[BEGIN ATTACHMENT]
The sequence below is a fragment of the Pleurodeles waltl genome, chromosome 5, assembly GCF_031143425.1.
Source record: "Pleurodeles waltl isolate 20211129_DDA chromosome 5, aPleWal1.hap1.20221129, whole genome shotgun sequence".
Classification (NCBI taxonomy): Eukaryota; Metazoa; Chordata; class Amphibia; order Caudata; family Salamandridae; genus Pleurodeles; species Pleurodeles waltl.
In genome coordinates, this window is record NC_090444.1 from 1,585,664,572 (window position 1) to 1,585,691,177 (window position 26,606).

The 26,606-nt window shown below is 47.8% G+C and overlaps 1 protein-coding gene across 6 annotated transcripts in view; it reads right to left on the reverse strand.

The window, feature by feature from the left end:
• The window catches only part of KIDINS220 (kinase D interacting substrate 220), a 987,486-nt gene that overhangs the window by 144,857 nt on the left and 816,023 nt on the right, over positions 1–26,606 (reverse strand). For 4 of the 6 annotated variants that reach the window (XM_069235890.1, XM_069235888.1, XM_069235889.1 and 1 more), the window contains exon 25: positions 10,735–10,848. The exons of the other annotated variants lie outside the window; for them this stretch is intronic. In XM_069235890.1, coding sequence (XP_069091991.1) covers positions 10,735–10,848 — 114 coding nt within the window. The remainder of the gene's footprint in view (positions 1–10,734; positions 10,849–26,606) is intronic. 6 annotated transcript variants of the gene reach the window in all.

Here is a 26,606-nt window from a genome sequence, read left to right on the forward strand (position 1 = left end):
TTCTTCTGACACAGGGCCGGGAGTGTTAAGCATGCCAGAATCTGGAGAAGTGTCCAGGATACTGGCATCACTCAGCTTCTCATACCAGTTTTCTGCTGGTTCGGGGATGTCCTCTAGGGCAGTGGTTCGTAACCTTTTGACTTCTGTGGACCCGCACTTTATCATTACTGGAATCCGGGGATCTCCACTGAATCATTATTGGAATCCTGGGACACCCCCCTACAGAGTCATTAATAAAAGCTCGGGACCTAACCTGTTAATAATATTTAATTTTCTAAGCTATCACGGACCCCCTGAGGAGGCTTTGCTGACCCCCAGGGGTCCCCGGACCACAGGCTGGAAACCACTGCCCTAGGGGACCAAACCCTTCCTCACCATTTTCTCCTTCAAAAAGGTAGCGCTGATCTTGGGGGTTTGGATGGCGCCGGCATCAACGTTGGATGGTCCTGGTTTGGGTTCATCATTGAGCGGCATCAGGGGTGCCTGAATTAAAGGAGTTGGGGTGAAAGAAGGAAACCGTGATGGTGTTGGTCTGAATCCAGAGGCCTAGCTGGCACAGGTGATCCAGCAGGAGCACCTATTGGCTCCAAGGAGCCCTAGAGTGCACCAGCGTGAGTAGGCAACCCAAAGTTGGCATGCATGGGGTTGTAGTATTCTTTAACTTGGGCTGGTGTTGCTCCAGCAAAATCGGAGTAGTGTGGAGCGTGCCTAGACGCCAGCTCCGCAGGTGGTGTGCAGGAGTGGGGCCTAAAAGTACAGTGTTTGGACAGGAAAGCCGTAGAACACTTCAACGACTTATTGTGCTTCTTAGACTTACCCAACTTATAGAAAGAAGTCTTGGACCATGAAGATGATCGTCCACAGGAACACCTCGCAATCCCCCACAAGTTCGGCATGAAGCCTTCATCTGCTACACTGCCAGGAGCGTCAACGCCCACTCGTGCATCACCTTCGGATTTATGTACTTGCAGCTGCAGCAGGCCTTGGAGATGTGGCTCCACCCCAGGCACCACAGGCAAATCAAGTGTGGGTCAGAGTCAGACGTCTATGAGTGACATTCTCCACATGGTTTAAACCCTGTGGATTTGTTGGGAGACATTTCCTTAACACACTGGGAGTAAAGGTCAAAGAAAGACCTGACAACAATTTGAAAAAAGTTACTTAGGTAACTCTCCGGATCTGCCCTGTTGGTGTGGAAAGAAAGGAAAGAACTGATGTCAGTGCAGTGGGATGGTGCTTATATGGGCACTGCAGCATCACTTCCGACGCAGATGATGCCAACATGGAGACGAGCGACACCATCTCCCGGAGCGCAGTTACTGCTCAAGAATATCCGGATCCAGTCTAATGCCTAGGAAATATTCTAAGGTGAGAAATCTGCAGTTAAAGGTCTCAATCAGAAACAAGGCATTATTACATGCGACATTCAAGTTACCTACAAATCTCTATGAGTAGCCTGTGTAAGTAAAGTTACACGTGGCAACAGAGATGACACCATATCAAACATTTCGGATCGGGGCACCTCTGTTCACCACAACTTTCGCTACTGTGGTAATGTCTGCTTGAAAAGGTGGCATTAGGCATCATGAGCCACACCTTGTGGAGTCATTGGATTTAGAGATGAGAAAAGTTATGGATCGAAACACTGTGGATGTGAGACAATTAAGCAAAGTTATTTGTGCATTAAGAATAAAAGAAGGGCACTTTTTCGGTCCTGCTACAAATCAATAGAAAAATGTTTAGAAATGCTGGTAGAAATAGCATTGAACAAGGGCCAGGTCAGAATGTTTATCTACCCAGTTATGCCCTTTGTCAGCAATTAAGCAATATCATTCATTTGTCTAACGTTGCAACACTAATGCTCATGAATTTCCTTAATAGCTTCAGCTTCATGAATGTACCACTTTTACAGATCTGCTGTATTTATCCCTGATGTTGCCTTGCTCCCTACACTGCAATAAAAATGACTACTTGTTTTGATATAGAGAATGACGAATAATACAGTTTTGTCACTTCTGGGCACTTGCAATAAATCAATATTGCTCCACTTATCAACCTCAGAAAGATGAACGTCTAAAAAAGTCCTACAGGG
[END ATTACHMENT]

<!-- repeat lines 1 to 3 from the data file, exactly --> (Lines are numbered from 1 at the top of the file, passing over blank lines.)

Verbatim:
The sequence below is a fragment of the Pleurodeles waltl genome, chromosome 5, assembly GCF_031143425.1.
Source record: "Pleurodeles waltl isolate 20211129_DDA chromosome 5, aPleWal1.hap1.20221129, whole genome shotgun sequence".
Classification (NCBI taxonomy): Eukaryota; Metazoa; Chordata; class Amphibia; order Caudata; family Salamandridae; genus Pleurodeles; species Pleurodeles waltl.